Breaking down the cost of the service, Hyundai says it is about half the cost of a daily car rental within a similar timeframe. However, with a rental, customers are allowed unlimited miles, and the Hyundai EV service locks subscribers into 1,000 miles per month, similar to a lease.

With the latest iteration of their car subscription service, drivers can customize their subscription experience via smartphone. They can adjust the terms of their subscription and can even subscribe for longer at a discounted rate. Once a vehicle is selected and terms are agreed upon, the user just needs to go to the dealership to pick up the vehicle. Hyundai is offering the service in seven cities across six states.

What is interesting to note is that Hyundai touts this as a new electric vehicle subscription service. However, Hyundai previously launched the Ioniq electric car subscription in 2017. The terms were very different, however. Subscribers were required to make a 24- or 36-month commitment and prices ranged from $850 to $1,300 a month.

Source: Hyundai

CMA opposes Microsoft’s acquisition of Blizzard

As more regulatory bodies look at the acquisition of Activision Blizzard by Microsoft, they are expressing concern about the antitrust nature of the acquisition. The United Kingdom’s Competition and Markets Authority has concluded their review and shared that the deal could harm gamers in the United Kingdom.

The CMA shared in a statement that the deal raises quite a number of concerns around gaming in both the cloud and console markets. Should the deal go through, Microsoft would be too strong in the cloud gaming realm, making it harder for competition to succeed, as well as weakening the competition between Microsoft and Sony. Currently, Microsoft makes up for an estimated 60% to 70% of cloud gaming, and furthering that would make it near impossible for competition to catch up, or even be a rival.

The CMA also believes that Microsoft could stand to gain from making Call of Duty an exclusive title, stirring up competition. Microsoft has previously expressed they share this title and agreed to give Nintendo and Sony the title. Sony famously refused this offer, reports PC Magazine, and Nintendo was just happy about the offer.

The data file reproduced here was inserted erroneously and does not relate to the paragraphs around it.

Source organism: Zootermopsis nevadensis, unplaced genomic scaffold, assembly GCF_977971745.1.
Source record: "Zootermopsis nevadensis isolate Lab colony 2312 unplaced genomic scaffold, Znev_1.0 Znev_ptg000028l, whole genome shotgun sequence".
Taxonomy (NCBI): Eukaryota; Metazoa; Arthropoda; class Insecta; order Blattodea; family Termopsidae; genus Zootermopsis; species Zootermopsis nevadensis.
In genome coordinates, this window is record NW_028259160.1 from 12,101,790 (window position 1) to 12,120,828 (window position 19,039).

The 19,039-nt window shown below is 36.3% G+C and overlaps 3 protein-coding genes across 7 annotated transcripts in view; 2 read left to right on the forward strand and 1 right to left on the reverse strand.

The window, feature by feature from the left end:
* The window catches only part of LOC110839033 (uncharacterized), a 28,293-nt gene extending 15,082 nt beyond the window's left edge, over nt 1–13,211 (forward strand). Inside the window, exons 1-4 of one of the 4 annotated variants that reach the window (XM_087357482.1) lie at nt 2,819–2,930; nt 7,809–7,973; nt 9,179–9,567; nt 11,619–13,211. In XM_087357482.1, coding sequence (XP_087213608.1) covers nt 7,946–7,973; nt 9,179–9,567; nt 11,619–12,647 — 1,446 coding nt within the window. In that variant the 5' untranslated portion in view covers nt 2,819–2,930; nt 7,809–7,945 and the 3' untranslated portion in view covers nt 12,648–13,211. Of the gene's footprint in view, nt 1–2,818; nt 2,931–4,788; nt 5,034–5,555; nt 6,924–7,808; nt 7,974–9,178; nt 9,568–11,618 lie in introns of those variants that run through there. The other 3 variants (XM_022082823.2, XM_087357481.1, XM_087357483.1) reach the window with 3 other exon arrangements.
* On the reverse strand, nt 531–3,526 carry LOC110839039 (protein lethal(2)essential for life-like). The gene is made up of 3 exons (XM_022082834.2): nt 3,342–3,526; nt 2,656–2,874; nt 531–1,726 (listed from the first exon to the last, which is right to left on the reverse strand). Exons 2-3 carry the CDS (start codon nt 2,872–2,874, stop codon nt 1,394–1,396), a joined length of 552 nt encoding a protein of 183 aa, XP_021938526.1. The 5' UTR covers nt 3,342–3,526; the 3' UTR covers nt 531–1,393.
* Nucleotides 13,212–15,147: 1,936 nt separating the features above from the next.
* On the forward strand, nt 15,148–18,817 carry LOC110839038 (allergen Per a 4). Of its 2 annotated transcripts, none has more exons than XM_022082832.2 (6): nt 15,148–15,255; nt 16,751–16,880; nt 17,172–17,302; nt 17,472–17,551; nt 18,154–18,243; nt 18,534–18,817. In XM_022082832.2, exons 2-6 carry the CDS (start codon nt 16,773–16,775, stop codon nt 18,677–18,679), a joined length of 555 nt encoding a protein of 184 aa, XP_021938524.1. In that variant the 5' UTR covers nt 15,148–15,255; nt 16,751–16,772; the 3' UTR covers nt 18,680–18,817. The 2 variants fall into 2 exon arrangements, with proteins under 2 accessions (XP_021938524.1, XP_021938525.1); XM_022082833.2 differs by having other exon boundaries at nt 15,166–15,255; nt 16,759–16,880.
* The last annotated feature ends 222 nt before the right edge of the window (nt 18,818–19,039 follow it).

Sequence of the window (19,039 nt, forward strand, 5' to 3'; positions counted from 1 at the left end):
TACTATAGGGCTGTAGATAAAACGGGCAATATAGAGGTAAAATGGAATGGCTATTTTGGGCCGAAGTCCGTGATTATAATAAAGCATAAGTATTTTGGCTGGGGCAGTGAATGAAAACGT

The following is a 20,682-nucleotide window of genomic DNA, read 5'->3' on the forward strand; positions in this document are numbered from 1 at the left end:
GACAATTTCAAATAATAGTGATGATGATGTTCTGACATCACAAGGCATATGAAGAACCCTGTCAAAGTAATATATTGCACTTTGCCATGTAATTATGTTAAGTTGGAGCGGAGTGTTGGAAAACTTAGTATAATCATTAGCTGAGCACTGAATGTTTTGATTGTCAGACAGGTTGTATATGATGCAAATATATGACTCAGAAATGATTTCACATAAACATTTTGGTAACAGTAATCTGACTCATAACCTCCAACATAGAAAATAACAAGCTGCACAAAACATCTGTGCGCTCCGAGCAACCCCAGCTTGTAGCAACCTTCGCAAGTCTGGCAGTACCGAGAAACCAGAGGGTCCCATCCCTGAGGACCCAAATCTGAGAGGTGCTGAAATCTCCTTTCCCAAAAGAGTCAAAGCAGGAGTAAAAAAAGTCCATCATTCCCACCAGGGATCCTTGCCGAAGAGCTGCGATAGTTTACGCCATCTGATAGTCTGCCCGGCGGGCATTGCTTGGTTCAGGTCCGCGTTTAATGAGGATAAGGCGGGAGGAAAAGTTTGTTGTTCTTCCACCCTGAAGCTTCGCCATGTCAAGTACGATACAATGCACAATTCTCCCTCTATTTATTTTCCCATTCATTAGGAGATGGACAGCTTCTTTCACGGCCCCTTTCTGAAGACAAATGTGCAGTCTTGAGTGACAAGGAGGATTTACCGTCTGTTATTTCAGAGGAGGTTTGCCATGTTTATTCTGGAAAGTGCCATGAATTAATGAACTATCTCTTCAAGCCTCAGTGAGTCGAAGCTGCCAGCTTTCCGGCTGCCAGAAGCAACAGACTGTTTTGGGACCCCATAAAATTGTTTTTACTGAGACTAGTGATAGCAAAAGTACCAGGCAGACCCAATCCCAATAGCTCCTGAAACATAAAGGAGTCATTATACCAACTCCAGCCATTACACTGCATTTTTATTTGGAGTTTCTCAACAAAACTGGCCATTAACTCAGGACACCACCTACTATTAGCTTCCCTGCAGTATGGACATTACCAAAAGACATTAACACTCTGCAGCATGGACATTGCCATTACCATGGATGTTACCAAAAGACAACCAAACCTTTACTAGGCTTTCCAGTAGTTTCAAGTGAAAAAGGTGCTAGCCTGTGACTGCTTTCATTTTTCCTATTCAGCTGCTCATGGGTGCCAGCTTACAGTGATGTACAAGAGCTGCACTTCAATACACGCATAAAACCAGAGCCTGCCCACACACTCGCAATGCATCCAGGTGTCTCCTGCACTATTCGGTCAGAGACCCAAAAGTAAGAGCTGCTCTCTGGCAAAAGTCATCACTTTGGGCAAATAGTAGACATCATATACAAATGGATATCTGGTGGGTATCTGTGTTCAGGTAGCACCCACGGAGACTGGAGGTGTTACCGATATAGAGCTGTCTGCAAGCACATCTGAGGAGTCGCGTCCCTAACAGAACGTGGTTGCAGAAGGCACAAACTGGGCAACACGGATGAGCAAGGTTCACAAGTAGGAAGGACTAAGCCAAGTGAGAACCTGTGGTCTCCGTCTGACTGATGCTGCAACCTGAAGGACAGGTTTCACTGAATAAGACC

“Our commitment to grant long-term 100% equal access to Call of Duty to Sony, Nintendo, Steam and others preserves the deal’s benefits to gamers and developers, and increases competition in the market,” Microsoft’s Rima Alaily shared in a statement.

Activision also said they would work to help the CMA better understand the gaming industry and harvest an environment where business can be dealt with fairly. The CMA sent a letter to Microsoft and Activision Blizzard explaining how concerns could be resolved, as well as welcoming feedback on how their issue could be fixed.

This decision comes two months after the Federal Trade Commission filed a complaint, trying to block Microsoft from acquiring Activision in a $69 billion all-cash deal. With as many hiccups as Microsoft has had, it is anticipated that there will be no way the acquisition will close any sooner than May, Games Industry speculated.

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Bob Iger open to selling Hulu

The deadline to purchase Comcast’s stake in Hulu is swiftly approaching, with it on the horizon in less than a year. However, in recent discussions, Bob Iger said he is willing to look at selling Hulu.

“Everything is on the table right now, so I am not going to speculate whether we are a buyer or seller of it. But I obviously have suggested that I’m concerned about undifferentiated general entertainment, particularly in the competitive landscape we are operating in, and we are looking at it very objectively and expansively,” Iger told CNBC.